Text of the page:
Guided by an eight-page memo by Gates describing the threat, Microsoft took action. Over the next few months, it invested heavily in a succession of versions of Internet Explorer aimed at luring users away from Netscape. There were challenges: To begin with, Netscape had an open systems approach (making its browser available across different computing platforms), whereas Microsoft took a different approach; it favored Windows. What’s more, Microsoft’s organizational capabilities were mismatched with the challenge, and a structural realignment would take time. Thus, Microsoft opted to create a new division dedicated to defusing the Netscape threat. By 1998, the division had 4,500 employees. Although Microsoft has had subsequent up and downs, it continues to be the dominant market force in its traditional areas of personal computer operating systems and applications.
Strategy 2: Join them.
While aggressive investment can forestall disruption, another way to achieve this result is by acquisition. The idea here is for an established business to “wait and see” whether a market entrant’s innovation improves and becomes a potential competitive threat. Then, instead of waging war, the existing player acquires the entrant’s business and its set of products. In the process, the established company averts disruption.
This wait-and-see approach was one of the major strategies employed by market leaders in the hard disk drive space that Christensen featured in his early work. Christensen’s study ended around 1995, just as Seagate Technology, the new market leader in 5.25-inch disk drives, faced competition from Conner Peripherals, which was selling 3.5-inch drives. However, soon thereafter Seagate acquired Conner and went on to become the biggest seller of 3.5-inch drives, which became the most successful type of drive. With this, Seagate has managed to remain a market leader in the industry to the present day. Seagate and two competitors — Western Digital Corp. and Toshiba Corp. — have for the past two decades acquired the other hard disk drive manufacturers.9 Moreover, in 2015 Western Digital moved beyond hard disks and acquired SanDisk Corp., the leading maker of flash memory storage products (which many view to be a technology disruptive to hard disk drives).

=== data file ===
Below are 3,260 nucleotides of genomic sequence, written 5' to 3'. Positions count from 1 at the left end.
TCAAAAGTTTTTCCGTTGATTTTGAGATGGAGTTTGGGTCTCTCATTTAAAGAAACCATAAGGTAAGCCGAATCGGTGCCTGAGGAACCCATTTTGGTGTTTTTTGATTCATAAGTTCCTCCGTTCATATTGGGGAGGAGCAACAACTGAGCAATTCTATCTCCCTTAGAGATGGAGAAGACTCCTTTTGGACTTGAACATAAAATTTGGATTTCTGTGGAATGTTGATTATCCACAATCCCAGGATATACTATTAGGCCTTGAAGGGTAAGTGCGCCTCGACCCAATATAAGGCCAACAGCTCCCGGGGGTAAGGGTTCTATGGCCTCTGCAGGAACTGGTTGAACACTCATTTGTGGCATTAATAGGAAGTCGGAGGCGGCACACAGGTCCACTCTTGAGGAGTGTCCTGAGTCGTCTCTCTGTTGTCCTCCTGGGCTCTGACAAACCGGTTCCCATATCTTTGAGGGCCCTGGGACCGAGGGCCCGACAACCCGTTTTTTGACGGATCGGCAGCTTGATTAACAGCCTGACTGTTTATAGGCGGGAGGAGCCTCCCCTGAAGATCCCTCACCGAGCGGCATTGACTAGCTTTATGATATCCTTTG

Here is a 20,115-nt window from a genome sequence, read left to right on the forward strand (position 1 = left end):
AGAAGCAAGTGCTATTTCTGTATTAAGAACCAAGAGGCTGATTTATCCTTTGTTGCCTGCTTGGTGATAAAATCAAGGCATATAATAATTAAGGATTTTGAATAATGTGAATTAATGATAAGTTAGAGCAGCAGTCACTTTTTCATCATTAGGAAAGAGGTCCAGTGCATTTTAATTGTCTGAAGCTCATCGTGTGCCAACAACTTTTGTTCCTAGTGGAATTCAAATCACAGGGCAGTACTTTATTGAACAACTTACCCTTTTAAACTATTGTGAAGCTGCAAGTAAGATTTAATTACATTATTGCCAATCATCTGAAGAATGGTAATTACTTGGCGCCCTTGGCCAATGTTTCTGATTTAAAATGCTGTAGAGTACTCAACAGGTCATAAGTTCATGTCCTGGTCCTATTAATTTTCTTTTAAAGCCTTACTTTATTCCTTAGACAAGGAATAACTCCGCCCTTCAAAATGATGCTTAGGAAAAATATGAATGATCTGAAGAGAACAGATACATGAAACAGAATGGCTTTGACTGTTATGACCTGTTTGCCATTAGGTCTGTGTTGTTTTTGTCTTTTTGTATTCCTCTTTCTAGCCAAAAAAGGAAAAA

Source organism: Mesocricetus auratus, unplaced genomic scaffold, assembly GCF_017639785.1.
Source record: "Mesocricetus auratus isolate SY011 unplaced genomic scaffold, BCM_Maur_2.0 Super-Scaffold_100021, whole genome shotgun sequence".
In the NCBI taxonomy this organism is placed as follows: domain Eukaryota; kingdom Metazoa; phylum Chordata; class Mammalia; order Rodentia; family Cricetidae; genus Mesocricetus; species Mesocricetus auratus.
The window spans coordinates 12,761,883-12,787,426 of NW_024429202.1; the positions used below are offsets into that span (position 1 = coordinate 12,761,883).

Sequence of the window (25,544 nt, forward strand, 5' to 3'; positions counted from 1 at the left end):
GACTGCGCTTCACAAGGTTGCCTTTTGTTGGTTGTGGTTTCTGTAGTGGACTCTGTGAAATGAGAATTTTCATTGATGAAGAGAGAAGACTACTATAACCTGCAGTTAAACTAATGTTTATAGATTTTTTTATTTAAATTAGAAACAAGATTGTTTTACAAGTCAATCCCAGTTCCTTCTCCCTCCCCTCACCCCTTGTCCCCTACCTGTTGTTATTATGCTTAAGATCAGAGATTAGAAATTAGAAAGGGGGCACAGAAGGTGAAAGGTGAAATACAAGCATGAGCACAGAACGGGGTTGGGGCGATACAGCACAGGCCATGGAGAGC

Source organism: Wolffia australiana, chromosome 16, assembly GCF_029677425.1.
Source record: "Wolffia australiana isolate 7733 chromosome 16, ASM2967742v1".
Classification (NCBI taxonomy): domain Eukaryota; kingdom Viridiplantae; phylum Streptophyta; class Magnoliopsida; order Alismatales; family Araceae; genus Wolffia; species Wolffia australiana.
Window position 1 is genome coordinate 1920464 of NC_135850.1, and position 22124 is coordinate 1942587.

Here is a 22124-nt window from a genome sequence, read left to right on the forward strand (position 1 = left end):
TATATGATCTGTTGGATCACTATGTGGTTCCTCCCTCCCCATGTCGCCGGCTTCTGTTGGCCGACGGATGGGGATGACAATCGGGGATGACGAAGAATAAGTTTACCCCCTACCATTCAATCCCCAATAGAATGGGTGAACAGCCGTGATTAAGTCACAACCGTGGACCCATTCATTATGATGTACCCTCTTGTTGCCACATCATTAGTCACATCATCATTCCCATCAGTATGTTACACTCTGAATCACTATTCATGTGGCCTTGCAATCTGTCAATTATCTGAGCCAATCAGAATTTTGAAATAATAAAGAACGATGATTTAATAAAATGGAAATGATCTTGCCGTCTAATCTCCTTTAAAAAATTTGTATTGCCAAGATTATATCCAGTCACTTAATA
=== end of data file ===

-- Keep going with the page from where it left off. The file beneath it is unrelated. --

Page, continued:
Acquisition depends on the permission of the entrant. But there are good reasons why cooperative deals such as acquisitions or licensing agreements may be possible. When disruption is upon them, incumbents realize they will face stiffer competition in the future, so they have an incentive to neutralize the threat. However, there are advantages to disrupters as well. Even if they know they are on a better technological path than the incumbents, avoiding a prolonged intense period of competition is valuable and may be a common interest.10 That said, there is a potential constraint on a cooperative deal: Disruptive technologies normally occur on technological trajectories that aren’t consistent with the ones incumbent players are used to. Thus, the costs of integrating the old and new technologies are apt to be high. If the costs are too high, then cooperation may not be advantageous. However, if the costs, while significant, are not too high — and if they can be reduced as the disruptive technology improves and is better understood — an entrant may choose to compete initially with the incumbent, but as the technology becomes more proven, the opportunity for a cooperative deal may brighten. In principle, then, the disruptive technologies that are the least understood initially — but turn out to be the most promising — are the ones that begin with competition (with the entrant as a competitor) before switching to cooperation.11
My own recent research into the automatic speech recognition industry, with Matthew Marx of the MIT Sloan School and David H. Hsu of Wharton, set out to test this theory of “compete, then cooperate” as it pertains to disruptive technologies.12 (See “About the Research.”) We examined more than 50 years of startup strategies among automatic speech recognition companies. Although speech recognition technology (such as Apple’s Siri, Microsoft’s Cortana, and Google Voice Search) is embedded in today’s mobile devices, previously the technology was deployed in more pedestrian settings such as call centers. As with disk drives, the speech recognition industry was made up of a mix of established companies and new entrants. Whatever claims new products made about accuracy could only be evaluated over time.
In our examination, we found that for new technologies that fit Christensen’s definition of ones that could lead to potential disruption, new entrants were indeed the first players to bring those technologies to market. An example is the move from speech recognition embedded in specialized chips or hardware units to technology that was strictly software. Software initially did worse on traditional metrics (such as vocabulary size and accuracy) but better on cost and convenience. We found that the best of these technologies improved over time on traditional metrics and thus were ones that might lead to disruption.